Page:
U.S. House of Representatives candidate Cori Bush hugs her sister Keli Bush and father Errol Bush on Election Day at her headquarters in St. Louis, Missouri, U.S., November 3, 2020. REUTERS/Lawrence Bryant


With votes continuing to be counted in a few lingering states, it looks likely that Democrats will hold onto the House of Representatives majority.

Among the races that have been decided, there were plenty of historic firsts:

  • Missouri sent its first Black woman to Congress when residents elected DemocratCori Bush.
  • Democrat Ritchie Torres became the first openly gay Afro-Latino elected to the House and Democrat Mondaire Jones was the first openly gay Black man elected to the House.
  • Six Indigenous candidates won their races. This included Democrats Deb Haaland, Sharice Davids and Kaiali’i “Kai” Kahele, as well as Republicans Tom Cole, Markwayne Mullin and Yvette Herrell.
  • New Mexico became the first state to elect women of color to all seats of its House delegation.

House Speaker Nancy Pelosi characterized the election as challenging, but added that the party’s strategy was critical in “forcing Republicans to defend their own territory.” Two anonymous Democrats told The Hill that they were reaching out to colleagues about backing House Democratic Caucus Chairman and former Whip of the Congressional Black Caucus Hakeem Jeffries as the next Speaker. “He bridges moderates and progressives better than anyone. And most importantly, he’s not Nancy Pelosi,” one of the lawmakers said. However, a spokesperson for Jeffries said he would not make a play for Pelosi’s position.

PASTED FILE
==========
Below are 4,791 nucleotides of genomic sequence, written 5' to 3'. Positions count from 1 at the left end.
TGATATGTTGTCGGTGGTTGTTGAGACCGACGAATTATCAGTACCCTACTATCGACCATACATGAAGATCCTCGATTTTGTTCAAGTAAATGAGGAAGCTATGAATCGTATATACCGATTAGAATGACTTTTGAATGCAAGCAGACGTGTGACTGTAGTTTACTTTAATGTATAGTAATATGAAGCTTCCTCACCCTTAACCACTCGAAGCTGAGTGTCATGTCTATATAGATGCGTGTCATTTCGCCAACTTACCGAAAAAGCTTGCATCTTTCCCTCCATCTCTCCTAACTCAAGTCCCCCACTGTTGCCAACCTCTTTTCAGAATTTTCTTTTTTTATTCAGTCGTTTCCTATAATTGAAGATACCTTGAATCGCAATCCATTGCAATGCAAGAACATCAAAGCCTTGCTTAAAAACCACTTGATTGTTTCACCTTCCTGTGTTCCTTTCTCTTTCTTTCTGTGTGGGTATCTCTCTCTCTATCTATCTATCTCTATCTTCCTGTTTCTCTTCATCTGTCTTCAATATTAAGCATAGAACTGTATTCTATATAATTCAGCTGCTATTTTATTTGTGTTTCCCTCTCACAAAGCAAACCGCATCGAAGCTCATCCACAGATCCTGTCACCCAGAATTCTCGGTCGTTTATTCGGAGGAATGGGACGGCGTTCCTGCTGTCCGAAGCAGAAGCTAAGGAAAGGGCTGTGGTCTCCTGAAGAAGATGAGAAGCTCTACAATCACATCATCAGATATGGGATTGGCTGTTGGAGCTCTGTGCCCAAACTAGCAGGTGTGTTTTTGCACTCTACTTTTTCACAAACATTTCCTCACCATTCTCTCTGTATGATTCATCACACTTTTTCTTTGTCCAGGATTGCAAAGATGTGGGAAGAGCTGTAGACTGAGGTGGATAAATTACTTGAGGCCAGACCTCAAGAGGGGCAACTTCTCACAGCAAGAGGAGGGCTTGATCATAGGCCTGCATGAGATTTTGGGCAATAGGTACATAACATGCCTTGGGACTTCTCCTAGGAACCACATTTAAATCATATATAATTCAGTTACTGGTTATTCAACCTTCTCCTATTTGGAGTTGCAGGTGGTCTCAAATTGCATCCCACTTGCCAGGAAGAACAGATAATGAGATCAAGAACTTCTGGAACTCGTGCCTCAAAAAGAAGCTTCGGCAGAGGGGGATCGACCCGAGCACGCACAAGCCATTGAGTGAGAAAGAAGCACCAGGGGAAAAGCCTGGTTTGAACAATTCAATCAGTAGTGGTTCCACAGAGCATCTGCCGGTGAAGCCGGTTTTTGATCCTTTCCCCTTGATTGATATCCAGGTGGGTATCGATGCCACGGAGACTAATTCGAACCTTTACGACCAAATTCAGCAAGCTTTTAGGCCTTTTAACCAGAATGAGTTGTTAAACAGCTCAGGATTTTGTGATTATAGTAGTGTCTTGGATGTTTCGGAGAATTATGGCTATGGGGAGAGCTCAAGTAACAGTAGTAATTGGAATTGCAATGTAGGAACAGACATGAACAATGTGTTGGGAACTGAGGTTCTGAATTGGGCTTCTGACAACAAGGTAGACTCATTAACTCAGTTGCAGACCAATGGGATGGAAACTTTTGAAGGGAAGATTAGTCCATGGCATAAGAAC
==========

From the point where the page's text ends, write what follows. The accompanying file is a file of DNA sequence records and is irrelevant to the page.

House Republican leader Kevin McCarthy wrote in a memo to reporters Wednesday, “The Republican coalition is bigger, more diverse, and more energetic than ever before. That is because of President Trump.” Republican women delivered critical victories in numerous states. By Wednesday evening, Republicans had elected 22 women and were on track to have the highest number of women serving in their Congressional ranks. The previous record was 25 women elected in 2004.


A Record Number Of Native Candidates Are Heading To Congress – HuffPost – 11/4/2020
Six Indigenous candidates won their House races, which means the chamber will now have the most Native lawmakers ever serving at a time. Four of them are returning members.

The House and Senate – Democrats’ dreams for Congress go up in smoke – The Economist – 11/5/2020
Forget nuking the filibuster, packing the Supreme Court and dismantling the electoral college—the prizes that bold Democrats salivated over after their expected landslide victory. Those dreams are now dead. The pre-existing Democratic majority in the House of Representatives has weakened, though it has still held. The Senate, on the other hand, looks likely to remain in Republican control, even though some results are yet to be finalised.

QAnon Is Winning – The Atlantic – 11/5/2020
Come January, almost a million and a half Americans will be represented in Congress by people who support a community bent on proving that President Donald Trump is waging a holy war against a high-powered cabal of child traffickers and blood-drinking Satanists that includes prominent Democratic politicians and Hollywood celebrities. This worldview is vehemently anti-media, anti-science, and—despite its claims of patriotism—antidemocratic, because it often calls for Trump to lead a military coup against the “deep state,” and to execute political enemies and “child-killers.”

The Media and Pollsters Are the Biggest Losers of 2020 – The Daily Signal – 11/4/2020
Former Vice President Joe Biden did not usher in a blue wave to defeat President Donald Trump and Republicans down ticket. Instead, the election appears to be one of the closest in history, Republicans may well retain the Senate, and may actually make up ground in the House of Representatives.


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